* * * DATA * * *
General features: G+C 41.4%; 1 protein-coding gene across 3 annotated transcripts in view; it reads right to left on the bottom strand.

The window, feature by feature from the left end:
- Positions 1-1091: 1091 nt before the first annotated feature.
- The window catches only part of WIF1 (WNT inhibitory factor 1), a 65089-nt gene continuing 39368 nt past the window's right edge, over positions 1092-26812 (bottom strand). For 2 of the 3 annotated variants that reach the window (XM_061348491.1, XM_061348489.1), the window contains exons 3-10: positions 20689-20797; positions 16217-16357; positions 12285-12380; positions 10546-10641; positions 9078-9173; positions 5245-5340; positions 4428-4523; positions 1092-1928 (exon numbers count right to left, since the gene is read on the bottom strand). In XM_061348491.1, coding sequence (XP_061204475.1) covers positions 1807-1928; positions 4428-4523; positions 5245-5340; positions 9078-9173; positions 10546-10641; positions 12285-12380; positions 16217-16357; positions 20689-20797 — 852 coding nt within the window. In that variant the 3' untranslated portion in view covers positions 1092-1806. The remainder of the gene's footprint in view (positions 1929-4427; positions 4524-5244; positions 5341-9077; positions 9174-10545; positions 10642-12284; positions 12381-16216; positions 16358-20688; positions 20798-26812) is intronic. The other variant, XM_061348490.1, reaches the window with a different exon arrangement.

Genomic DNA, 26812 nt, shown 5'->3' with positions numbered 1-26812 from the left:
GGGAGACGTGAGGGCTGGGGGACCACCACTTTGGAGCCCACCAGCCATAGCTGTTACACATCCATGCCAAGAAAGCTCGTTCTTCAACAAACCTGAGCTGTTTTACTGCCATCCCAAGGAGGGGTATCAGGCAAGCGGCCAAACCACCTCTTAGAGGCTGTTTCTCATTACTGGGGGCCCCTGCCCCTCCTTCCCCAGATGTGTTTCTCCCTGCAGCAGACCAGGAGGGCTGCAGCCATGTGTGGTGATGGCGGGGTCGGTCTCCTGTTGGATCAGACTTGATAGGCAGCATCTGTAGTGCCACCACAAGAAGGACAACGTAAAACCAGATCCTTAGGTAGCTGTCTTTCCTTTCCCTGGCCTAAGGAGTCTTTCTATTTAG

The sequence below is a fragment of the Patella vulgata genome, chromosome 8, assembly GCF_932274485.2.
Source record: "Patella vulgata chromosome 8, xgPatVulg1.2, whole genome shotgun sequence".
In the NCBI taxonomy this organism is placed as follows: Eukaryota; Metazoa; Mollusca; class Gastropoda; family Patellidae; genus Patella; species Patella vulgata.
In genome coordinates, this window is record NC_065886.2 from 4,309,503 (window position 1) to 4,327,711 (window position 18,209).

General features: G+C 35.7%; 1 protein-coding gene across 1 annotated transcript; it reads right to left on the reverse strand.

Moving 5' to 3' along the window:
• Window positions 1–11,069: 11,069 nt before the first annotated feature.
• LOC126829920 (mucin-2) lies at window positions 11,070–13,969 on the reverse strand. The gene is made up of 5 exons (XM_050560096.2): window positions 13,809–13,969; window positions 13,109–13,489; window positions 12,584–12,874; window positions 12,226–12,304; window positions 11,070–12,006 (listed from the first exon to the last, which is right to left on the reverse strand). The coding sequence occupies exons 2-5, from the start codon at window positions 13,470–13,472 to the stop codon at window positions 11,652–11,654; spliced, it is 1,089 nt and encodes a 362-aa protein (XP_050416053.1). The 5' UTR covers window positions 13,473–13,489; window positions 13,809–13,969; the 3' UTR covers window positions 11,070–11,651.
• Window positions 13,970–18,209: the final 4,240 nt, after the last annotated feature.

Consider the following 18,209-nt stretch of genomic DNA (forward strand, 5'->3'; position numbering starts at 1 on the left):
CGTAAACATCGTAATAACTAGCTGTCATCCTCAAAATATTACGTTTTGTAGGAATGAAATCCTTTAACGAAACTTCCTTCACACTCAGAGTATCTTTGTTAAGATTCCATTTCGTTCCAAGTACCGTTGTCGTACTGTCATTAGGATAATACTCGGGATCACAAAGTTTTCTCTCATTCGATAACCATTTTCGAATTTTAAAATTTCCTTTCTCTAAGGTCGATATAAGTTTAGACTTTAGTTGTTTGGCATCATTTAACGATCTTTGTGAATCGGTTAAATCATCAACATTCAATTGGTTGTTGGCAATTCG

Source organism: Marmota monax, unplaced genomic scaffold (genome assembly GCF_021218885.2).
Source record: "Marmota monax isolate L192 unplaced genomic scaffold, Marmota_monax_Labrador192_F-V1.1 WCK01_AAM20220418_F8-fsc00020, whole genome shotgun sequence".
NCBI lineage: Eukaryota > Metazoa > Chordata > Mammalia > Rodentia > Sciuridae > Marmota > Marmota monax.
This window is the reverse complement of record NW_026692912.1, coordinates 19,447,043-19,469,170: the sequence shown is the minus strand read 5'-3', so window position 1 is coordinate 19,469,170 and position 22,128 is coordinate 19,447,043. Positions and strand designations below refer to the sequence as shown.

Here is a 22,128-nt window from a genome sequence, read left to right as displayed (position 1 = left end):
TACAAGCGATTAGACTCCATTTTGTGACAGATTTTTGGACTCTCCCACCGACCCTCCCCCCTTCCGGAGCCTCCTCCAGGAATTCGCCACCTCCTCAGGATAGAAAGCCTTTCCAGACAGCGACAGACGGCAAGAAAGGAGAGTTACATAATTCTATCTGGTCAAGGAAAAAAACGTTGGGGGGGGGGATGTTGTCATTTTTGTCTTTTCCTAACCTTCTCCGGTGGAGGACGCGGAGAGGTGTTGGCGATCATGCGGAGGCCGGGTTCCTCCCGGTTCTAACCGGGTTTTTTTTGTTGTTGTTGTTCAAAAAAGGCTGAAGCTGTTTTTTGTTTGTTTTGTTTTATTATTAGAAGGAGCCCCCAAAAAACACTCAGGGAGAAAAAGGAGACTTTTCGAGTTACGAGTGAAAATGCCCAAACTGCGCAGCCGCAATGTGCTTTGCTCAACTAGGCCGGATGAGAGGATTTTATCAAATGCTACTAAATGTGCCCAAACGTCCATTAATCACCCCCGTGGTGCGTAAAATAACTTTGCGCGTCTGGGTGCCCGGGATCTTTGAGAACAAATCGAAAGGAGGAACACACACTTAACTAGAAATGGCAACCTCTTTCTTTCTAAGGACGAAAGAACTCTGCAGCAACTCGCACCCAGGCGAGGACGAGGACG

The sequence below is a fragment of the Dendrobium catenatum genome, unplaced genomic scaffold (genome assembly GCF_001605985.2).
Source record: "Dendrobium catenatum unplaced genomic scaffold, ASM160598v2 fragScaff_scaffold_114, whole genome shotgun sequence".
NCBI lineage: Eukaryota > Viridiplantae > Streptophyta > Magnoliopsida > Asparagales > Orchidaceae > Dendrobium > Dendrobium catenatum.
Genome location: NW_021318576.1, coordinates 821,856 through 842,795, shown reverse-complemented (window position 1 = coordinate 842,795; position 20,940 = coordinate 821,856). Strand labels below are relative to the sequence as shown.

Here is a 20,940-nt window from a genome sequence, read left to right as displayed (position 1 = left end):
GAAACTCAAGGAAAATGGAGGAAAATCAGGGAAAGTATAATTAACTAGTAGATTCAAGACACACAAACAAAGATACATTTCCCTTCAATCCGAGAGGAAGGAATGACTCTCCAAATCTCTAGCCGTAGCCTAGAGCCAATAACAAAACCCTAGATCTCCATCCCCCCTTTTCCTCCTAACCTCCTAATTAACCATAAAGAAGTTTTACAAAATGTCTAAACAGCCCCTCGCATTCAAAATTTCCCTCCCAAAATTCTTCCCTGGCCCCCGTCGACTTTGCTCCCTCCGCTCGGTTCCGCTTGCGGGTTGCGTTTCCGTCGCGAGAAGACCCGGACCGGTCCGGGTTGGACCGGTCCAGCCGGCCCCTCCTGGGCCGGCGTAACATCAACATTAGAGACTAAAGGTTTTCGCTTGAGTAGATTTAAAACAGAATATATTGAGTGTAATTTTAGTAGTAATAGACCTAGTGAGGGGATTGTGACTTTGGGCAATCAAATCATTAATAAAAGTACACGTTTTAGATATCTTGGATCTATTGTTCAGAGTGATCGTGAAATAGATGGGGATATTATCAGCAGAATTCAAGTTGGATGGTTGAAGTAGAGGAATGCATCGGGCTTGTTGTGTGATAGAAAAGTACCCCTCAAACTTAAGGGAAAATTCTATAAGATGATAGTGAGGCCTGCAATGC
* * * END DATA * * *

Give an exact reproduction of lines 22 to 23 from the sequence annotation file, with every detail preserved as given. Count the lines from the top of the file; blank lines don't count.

Here is a 22,128-nt window from a genome sequence, read left to right as displayed (position 1 = left end):
TACAAGCGATTAGACTCCATTTTGTGACAGATTTTTGGACTCTCCCACCGACCCTCCCCCCTTCCGGAGCCTCCTCCAGGAATTCGCCACCTCCTCAGGATAGAAAGCCTTTCCAGACAGCGACAGACGGCAAGAAAGGAGAGTTACATAATTCTATCTGGTCAAGGAAAAAAACGTTGGGGGGGGGGATGTTGTCATTTTTGTCTTTTCCTAACCTTCTCCGGTGGAGGACGCGGAGAGGTGTTGGCGATCATGCGGAGGCCGGGTTCCTCCCGGTTCTAACCGGGTTTTTTTTGTTGTTGTTGTTCAAAAAAGGCTGAAGCTGTTTTTTGTTTGTTTTGTTTTATTATTAGAAGGAGCCCCCAAAAAACACTCAGGGAGAAAAAGGAGACTTTTCGAGTTACGAGTGAAAATGCCCAAACTGCGCAGCCGCAATGTGCTTTGCTCAACTAGGCCGGATGAGAGGATTTTATCAAATGCTACTAAATGTGCCCAAACGTCCATTAATCACCCCCGTGGTGCGTAAAATAACTTTGCGCGTCTGGGTGCCCGGGATCTTTGAGAACAAATCGAAAGGAGGAACACACACTTAACTAGAAATGGCAACCTCTTTCTTTCTAAGGACGAAAGAACTCTGCAGCAACTCGCACCCAGGCGAGGACGAGGACG